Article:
Baute listed a number of the current council’s accomplishments, from overseeing the completion of the new Town Hall “on budget,” to the renovation of Heinz Field and finally to the Old Harbor renovation project, which began this week.
Torrey touted the council’s work with the Washington Regional Planning Council to have an energy audit conducted on all town buildings. He hoped the upgrades from those audits could reduce the town’s energy expenditure by as much as 20 percent.
Mooney was strongly critical of the state of the town beach pavilion and the fire barn; Littlefield pointed out a number of potential liability issues stemming from roads falling into disrepair.
In response to a question about the escalating school budget nearly all the candidates pointed out that state law required level funding and, with mandated wage increases and benefits, the school budget was being held as tight as possible.
Gaffett said that though the school budget did increase this year the Town Council was able to cut nearly $100,000 from its initial budget request because of a budget surplus from the previous year.
McGarry, currently a School Committee member, pointed out that the school budget, as a percentage of the town’s total budget was much lower than most mainland towns — in the 40 percent range as opposed to 70 or 80 percent. He went on to say that as a Town Council member he would prioritize community services like the school and Early Learning Center in the budget process.
Deer, police and budget
On the issue of increased deer eradication all the candidates agreed that controlling the herd through safe hunting practices was the best way to proceed. Gaffett offered her support of experimenting with limited weekend hunting as well as managed hunts on town and state owned properties like Black Rock and Rodman’s Hollow. However, Gaffett said there was no way to “eradicate all the deer at a safe level we are all comfortable with, but we can do our best to get as many as possible.”
The candidates again came to agreement over the issue of police support for summer crowd control. They praised the job that Chief Vincent Carlone has done specifically with the large July 4 crowds below the Surf Hotel. As Mooney said, there was “violent agreement in praise of [Carlone].”
Martin said that given the town’s budget constraints, the best way to increase police presence during busy summer weekends was with state troopers. While their presence was a great help this summer, Martin said the town should “lean on the state” for more support.
Following a question about increasing taxes to cover the town’s rising expenses the candidates explained that due to state law Rhode Island towns are limited in how much they can increase the property tax rate.
McGarry explained that under the law there is a provision to apply for an exemption, which he said he would take advantage of if he were elected. However, Baute said he thought the law was helpful because it made the council tailor the budget more carefully since it was limited in its tax increase.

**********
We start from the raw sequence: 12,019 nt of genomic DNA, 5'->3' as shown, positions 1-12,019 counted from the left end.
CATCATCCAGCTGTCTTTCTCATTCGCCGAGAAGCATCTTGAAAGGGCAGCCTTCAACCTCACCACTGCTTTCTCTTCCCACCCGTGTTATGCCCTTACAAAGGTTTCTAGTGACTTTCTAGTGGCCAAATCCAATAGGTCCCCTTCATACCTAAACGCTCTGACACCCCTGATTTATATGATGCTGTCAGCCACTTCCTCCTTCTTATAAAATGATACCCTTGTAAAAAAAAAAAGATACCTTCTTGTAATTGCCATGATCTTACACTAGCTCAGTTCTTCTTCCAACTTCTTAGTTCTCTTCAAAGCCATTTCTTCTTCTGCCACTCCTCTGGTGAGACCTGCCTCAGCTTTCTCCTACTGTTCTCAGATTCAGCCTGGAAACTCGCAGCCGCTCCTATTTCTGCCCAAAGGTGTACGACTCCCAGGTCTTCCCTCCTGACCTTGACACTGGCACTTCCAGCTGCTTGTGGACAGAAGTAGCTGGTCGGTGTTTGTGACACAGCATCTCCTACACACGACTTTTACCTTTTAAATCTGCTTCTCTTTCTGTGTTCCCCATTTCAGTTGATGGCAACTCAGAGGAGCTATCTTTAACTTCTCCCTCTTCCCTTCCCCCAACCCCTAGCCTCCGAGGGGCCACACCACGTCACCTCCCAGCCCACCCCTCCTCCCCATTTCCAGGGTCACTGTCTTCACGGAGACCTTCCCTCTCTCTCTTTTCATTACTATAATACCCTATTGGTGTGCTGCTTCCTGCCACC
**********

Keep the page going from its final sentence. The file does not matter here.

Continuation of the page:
Lacoste said that the town could control its budget by “sharpening the pencils” and making the difficult choices of what lines to cut. He also said that he would like community members to be more involved in the budget process since they are ultimately the ones voting at the Financial Town Meeting.
The candidates also discussed requiring town employees pay a portion of their health insurance premiums. McGarry said that school employees are already required to do so and he would like to see that continue at the town level.
Most of the candidates were in agreement though Baute pointed out that whatever the council decided could still change following negotiations with the employees’ union.
Gaffett was the only candidate who took the position that covering the entire premium was beneficial to the town. She cited the already difficult living conditions on the island and said that generous benefits helped draw qualified candidates. Lacoste said that before supporting the idea he would need to see how it affected the bottom line — would the town have to pay its employees more in order to cover the insurance premiums?
Though public access to the shore was not brought up via a question, several candidates nevertheless mentioned the issue in their opening and closing remarks. Both Baute and Torrey said they believed that the issue was important though somewhat overblown as of late. Torrey said that it was an issue where a lot could be accomplished with a relatively small investment.
Gaffett also touched on access, saying that beach access on Block Island was better than many communities on the East Coast. “Access is a right for everyone on the island and we have to work to make sure it is not abused,” she said.
Mooney said that it was one of his chief concerns along with an electricity cable and town infrastructure.
The candidate forum was the first of two; the second will be held on Tuesday, October 26 at 7 p.m. at the school and will follow a slightly altered format, devoting the first hour to first and second warden candidates with the second hour on the candidates at large.